Many investors make mistakes because they have familiarity bias—the inclination to invest in companies or industries just because they know something about them.
Familiarity bias can also be negative. If a cardiac surgeon doesn’t like a certain kind of medical device, he or she might be soured on investing in the manufacturer, regardless of its growth prospects.
Naturally, the best way to approach stocks is without any bias. As health care is likely to be a fruitful sector this year and beyond, a disinclination to invest in it might mean missed opportunities.
Currently, healthcare is a split sector. Some companies are hitting new recent highs while others have descended to new recent lows, so discriminating between them is even more critical. This is a time for discerning stock picking rather than using funds or ETFs.
A surgeon’s potential bias against a supplier could be particularly disadvantageous these days because medical device and instrument companies are poised for growth as hospitals and surgery centers resume elective procedures suspended during the pandemic. This is happening as many baby boomers are entering their late 60s and need increasing care—a key factor driving growth.
The increase in surgeries comes at a time when healthcare is an undervalued sector according to its fair value—a measure of an asset’s estimated true or intrinsic worth. Fair value is different from market price, which could be much higher or lower. According to Morningstar, healthcare is among the stock sectors that, as of mid-February, had its lowest median price relative to fair value since the summer of 2020, when the world was in the throes of the pandemic shutdown. (Two others such sectors are industrials and, believe it or not, technology .)
The surgery surge bodes well for companies like Medtronic, a manufacturer of surgical/medical devices. Such supplier companies, which provide surgeons with the metaphorical picks and shovels of their profession, generally are poised for growth, as are some pharma and services companies.
Yet, investing in healthcare stocks is generally complicated by the sector’s current price bifurcation.
As of mid-February, some healthcare companies—including biotech company AbbVie, pharma company Bristol-Myers Squibb and nine care provision and services companies--were at three-month relative highs (AbbVie, at an all-time high). Among the nine were McKesson, Amerisource Bergen and Molina Healthcare.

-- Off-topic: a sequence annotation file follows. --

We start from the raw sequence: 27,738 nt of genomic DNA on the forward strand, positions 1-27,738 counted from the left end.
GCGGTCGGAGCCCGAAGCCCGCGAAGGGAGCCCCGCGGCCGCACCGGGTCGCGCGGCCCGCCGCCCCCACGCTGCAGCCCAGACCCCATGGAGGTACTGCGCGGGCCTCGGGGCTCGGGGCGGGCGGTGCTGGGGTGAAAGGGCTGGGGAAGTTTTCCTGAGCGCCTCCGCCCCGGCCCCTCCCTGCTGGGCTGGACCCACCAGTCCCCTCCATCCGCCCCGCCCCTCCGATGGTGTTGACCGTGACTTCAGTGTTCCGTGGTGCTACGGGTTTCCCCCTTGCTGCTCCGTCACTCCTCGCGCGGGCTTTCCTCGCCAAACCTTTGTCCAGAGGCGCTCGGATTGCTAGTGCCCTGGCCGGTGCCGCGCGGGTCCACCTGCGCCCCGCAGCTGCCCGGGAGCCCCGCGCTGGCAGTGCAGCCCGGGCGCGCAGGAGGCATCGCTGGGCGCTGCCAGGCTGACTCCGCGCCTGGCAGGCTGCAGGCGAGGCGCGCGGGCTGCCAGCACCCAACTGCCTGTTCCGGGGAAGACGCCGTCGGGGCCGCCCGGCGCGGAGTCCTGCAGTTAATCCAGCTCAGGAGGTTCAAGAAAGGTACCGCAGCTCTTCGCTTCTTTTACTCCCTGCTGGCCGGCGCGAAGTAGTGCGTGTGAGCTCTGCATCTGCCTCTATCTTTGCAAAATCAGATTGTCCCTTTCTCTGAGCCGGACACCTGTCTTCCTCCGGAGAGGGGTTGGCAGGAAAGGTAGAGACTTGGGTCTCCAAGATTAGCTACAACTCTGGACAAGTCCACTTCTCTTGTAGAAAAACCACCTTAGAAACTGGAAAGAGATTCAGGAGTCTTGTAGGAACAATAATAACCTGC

Meanwhile, other healthcare firms—primarily in the life sciences tools and services subsector—were at three-month relative lows. Among these were instrumentation and reagent supplier Thermo Fisher Scientific, medical/industrial conglomerate Danaher and medical data science firm IQVIA Holdings.
The sector’s current bifurcation reflects likely investor confusion over its future amid an overall market atmosphere of uncertainty. Yet uncertainty often means opportunities for investors who can identify stocks with the potential to sail briskly without hindrance from the albatross of high risk.
My firm did an analysis designed to precisely achieve that. We started by selecting healthcare stocks with the lowest downside risk, according to our screens. From the resulting group, we selected those with 12-month trailing price/earnings (P/E) ratios below that of the S&P 500 (24.3) and relatively high projected annual earnings growth over five years, as determined by the average of various analysts’ projections. A low P/E reflects good earnings for the price investors must pay for a stock. This tends to attract investors and drive up price, as does projected high earnings growth. Such stocks can be lay-ups in the basketball game of investing.
The resulting list of lower-risk, low-P/E, high-projected-earnings stocks included Pfizer, Humana, HCA Healthcare, Anthem, Merck, Cigna and CVS Health Corp. Pfizer led the pack in projected average annual earnings growth with 15.88%, followed by Humana, 13.96%, and HCA Healthcare, 12.14%.
Some stocks in the initial, lower-risk group had even higher projected earnings growth—Danaher with 24% annually and biotech firm Vertex, 30%-- but both stocks have trailing 12-month P/Es above that of the S&P 500. So did Medtronic, but with lower projected annual earnings—9.62%. Yet with the resumption of elective surgeries, Medtronic’s earnings in the first year out of five might be significantly higher than in the next four. Also carrying a high trailing P/E is IQVIA Holdings---62--but that company has projected average annual earnings growth of 22.31%.
Even if these earnings projections are realized, this isn’t a guarantee of high price appreciation, but it’s a highly positive indicator. Other factors affecting price are harder to anticipate—for example, in pharma, a cutting-edge new drug or a clinical-trial disappointment can send values up or down in an instant.
Equity prices are subject to the impact of recessions, black swan events like the pandemic recession and, more typically, the vagaries of market sentiment. But the metrics used above are among the best available ways to project performance.
Of course, you can’t benefit from a stock’s long-term performance if you don’t keep your shares long term. Productive investing requires patience.
David S. Gilreath, a Certified Financial Planner™, is a 40-year veteran of the financial services industry. He is a partner and chief investment officer of Sheaff Brock Investment Advisors LLC, a portfolio management company for individual investors, and Innovative Portfolios LLC, an institutional money management firm. Based in Indianapolis, the firms managed about $1.4 billion in assets nationwide as of Dec. 31, 2021.